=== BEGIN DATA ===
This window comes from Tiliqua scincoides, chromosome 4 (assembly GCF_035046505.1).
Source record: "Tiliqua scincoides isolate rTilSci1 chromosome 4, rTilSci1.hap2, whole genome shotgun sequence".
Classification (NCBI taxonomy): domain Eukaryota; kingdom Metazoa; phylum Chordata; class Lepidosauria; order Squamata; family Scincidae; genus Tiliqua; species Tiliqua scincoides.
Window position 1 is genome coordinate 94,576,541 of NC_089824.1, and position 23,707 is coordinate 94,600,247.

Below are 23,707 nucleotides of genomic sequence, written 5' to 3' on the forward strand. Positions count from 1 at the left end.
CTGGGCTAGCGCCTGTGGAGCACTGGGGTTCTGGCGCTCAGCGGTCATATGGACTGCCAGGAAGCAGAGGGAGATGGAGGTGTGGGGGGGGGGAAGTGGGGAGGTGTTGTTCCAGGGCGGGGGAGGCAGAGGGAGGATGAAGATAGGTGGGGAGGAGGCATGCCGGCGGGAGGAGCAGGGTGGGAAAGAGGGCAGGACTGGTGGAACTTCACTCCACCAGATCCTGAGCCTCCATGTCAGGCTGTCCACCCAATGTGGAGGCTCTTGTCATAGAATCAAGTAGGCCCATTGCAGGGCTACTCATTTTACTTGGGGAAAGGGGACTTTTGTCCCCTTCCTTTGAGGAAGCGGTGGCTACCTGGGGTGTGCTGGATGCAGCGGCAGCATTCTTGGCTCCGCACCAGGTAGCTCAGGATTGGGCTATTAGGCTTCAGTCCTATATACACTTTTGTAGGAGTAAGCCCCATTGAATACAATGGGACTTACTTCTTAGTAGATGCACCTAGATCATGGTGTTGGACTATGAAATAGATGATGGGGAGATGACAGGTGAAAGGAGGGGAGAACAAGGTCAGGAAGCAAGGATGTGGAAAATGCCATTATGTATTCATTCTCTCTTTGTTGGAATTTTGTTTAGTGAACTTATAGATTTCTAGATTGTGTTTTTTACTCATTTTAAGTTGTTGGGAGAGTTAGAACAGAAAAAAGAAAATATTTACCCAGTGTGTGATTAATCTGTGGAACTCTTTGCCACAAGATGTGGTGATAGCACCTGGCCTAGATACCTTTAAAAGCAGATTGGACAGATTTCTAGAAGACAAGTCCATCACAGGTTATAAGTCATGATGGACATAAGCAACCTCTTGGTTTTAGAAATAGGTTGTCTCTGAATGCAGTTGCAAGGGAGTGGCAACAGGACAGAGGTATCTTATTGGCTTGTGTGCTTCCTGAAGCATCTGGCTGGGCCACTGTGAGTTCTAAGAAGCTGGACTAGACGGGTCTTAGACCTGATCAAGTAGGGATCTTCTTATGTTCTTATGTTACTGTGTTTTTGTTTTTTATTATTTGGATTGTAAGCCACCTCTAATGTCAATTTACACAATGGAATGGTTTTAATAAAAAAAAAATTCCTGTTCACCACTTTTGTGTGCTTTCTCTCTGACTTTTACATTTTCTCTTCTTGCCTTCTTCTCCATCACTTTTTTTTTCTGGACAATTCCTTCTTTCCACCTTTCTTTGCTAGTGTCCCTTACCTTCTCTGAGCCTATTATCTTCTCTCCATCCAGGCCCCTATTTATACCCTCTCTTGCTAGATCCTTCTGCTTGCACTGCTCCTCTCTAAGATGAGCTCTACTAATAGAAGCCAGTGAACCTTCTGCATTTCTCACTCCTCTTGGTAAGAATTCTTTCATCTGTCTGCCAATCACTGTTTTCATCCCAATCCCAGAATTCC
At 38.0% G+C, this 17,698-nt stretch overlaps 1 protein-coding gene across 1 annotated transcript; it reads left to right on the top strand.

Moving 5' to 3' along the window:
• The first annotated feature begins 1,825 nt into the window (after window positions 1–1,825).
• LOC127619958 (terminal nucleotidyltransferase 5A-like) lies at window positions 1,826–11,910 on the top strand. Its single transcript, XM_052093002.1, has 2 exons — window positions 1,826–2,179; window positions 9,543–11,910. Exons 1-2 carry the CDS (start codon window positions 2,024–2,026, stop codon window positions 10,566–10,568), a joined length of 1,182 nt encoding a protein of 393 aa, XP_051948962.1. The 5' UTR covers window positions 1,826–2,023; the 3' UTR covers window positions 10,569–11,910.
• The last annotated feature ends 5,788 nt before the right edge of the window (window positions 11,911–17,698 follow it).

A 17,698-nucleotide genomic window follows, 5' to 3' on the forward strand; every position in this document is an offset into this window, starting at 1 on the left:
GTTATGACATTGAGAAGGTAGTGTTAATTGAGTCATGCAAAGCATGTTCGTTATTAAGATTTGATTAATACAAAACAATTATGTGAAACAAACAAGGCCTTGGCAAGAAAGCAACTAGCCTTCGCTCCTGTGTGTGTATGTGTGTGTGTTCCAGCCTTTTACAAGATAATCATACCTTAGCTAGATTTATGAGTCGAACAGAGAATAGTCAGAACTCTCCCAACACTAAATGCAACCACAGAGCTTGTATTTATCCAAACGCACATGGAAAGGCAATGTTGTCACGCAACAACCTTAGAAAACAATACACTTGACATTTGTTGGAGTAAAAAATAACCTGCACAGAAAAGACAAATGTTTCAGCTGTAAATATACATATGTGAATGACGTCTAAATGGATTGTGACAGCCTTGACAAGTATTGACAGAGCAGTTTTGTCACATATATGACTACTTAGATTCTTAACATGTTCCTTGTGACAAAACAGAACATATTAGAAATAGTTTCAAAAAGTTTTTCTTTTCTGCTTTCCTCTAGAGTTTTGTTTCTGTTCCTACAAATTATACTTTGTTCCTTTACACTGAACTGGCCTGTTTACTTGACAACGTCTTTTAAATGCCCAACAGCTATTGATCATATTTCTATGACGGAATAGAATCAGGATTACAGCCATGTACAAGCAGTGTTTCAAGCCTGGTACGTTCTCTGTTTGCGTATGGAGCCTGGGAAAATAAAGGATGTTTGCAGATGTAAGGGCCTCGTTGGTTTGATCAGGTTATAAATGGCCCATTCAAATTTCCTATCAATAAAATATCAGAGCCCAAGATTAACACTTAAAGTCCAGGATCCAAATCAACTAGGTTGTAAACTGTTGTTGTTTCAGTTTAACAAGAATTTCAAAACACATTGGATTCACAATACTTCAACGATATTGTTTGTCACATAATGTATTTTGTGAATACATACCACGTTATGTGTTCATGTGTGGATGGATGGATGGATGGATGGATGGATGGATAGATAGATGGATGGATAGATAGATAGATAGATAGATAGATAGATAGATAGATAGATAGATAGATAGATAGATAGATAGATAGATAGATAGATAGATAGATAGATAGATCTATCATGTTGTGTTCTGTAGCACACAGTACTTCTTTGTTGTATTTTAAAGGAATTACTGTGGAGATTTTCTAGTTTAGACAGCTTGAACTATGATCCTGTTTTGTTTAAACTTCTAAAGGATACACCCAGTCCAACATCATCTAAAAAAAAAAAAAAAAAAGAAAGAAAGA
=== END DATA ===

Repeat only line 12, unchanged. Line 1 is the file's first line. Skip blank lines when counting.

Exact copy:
A 17,698-nucleotide genomic window follows, 5' to 3' on the forward strand; every position in this document is an offset into this window, starting at 1 on the left: